The Conclusion From Denmark:

“Our findings support the accumulating evidence of an unfavourable cardiovascular risk profile associated with use of the non-selective NSAIDs. This calls for special awareness in order to balance risks against benefits in treatment with NSAIDs.”

The Authors Interpret Their Results:

In a press release from the European Society of Cardiology (March 15, 2017) one of the authors offered the following:

“Allowing these drugs to be purchased without a prescription, and without any advice or restrictions, sends a message to the public that they must be safe,” said author Professor Gunnar H. Gislason, professor of cardiology at Copenhagen University Hospital Gentofte, Denmark. “Previous studies have shown that NSAIDs are related to increased cardiovascular risk which is a concern because they are widely used.”

“The findings are a stark reminder that NSAIDs are not harmless,” said Professor Gislason. “Diclofenac and ibuprofen, both commonly used drugs, were associated with significantly increased risk of cardiac arrest. NSAIDs should be used with caution and for a valid indication. They should probably be avoided in patients with cardiovascular disease or many cardiovascular risk factors.”

“I don’t think these drugs should be sold in supermarkets or petrol stations where there is no professional advice on how to use them. Over-the-counter NSAIDs should only be available at pharmacies, in limited quantities, and in low doses.”

“The current message being sent to the public about NSAIDs is wrong. If you can buy these drugs in a convenience store then you probably think ‘they must be safe for me’. Our study adds to the evidence about the adverse cardiovascular effects of NSAIDs and confirms that they should be taken seriously, and used only after consulting a healthcare professional.”


The People’s Pharmacy Perspective:

The absolute risk of having a heart attack, stroke or cardiac arrest is relatively low. That said, tens of millions of people take such drugs regularly. Even a small risk could translate into thousands of deaths very quickly.

We were concerned when the FDA first allowed ibuprofen to be sold over the counter over 30 years ago. In those days the caution was about heartburn and other digestive tract upset. We were worried about bleeding or perforated ulcers, both of which can be life threatening. We never imagined cardiac arrest or atrial fibrillation.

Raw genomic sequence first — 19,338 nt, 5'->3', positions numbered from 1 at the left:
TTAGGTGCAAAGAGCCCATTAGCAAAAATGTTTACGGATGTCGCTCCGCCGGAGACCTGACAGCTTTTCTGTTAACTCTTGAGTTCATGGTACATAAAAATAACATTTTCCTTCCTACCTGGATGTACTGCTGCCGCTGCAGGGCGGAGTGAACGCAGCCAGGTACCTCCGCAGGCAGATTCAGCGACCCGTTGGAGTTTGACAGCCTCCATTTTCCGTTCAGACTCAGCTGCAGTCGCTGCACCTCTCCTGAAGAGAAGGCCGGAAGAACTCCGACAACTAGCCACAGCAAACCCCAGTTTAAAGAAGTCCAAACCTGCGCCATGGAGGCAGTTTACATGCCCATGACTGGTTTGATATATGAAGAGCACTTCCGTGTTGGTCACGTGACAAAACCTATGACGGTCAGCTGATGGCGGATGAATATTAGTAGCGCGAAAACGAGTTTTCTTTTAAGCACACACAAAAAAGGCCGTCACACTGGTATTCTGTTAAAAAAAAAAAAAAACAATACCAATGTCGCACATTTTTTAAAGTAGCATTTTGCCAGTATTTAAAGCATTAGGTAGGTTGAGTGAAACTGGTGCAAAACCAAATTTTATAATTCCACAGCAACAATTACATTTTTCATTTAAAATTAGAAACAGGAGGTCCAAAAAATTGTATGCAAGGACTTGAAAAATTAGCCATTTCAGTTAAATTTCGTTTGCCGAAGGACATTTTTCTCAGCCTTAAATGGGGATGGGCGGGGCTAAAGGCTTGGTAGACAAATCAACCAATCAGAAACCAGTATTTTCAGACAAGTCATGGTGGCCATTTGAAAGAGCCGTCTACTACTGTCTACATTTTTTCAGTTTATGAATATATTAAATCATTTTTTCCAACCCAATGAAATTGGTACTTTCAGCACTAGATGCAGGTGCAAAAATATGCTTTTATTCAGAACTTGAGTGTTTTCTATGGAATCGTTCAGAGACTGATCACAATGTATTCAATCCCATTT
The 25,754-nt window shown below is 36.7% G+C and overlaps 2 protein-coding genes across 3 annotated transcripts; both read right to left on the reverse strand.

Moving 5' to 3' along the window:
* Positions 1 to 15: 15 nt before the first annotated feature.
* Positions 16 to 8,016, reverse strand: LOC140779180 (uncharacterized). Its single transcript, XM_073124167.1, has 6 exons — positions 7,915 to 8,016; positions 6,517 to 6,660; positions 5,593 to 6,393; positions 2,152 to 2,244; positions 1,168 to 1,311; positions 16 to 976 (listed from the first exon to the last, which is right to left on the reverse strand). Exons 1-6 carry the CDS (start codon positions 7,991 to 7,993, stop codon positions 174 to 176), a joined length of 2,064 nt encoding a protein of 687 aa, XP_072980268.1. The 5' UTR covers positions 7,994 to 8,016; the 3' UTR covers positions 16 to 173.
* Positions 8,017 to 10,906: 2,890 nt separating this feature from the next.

We did fear that OTC status might 1) dramatically increase the number of people taking such drugs and 2) give them the appearance of safety.

Since that time many other very serious side effects have been linked to NSAIDs. They include:

NSAID Side Effects:

  • High blood pressure
  • Fluid retention, edema
  • Heart attacks and strokes
  • Cardiac arrest
  • Irregular heart rhythms (atrial fibrillation)
  • Congestive heart failure
  • Digestive distress (indigestion, heartburn, ulcers)
  • Perforation of the stomach, small intestine and large intestine
  • Kidney damage, kidney disease
  • Severe allergic reactions
  • Toxic skin rash
  • Stevens-Johnson syndrome
  • Liver damage
  • Blood disorders (anemia)
  • Breathing difficulties (worsening asthma)

Why Is the FDA So Quiet?

Imagine for a moment that a popular herb or dietary supplement was linked to heart attacks, strokes, kidney damage or perforated ulcers. The FDA would announce to the world that there was a deadly herb loose in the land. Public health warnings would make headlines and the feds would almost assuredly ban the product from health food store shelves.

When it comes to the dangers of OTC drugs, however, the FDA seems strangely silent. We have seen no press announcements from the agency about the Danish study. There have been no announcements about stronger warnings on the labels of OTC pain relievers. We have heard not a peep about a move to ban ibuprofen from supermarket shelves. And as far as we can tell the FDA is not considering moving such drugs behind the counter.

If they are to be sold without a prescription, we think they should only be sold after pharmacist counseling. We agree with Dr. Gislason when he says: “I don’t think these drugs should be sold in supermarkets or petrol stations where there is no professional advice on how to use them.” That means someone needs to contemplate an effort to ban ibuprofen and possibly other NSAIDs from easy OTC access.

If you would like to learn more about the potential dangers of NSAIDs and discover nondrug alternatives to relieve pain and inflammation, we offer our recently revised and expanded Guide to Alternatives for Arthritis. This online resource provides links to many scientific articles plus videos of home remedies. Here is a link.

Share your own thoughts on the Danish research in the comment section below. [See original article.]

https://www.peoplespharmacy.com/2017/03/19/should-we-ban-ibuprofen/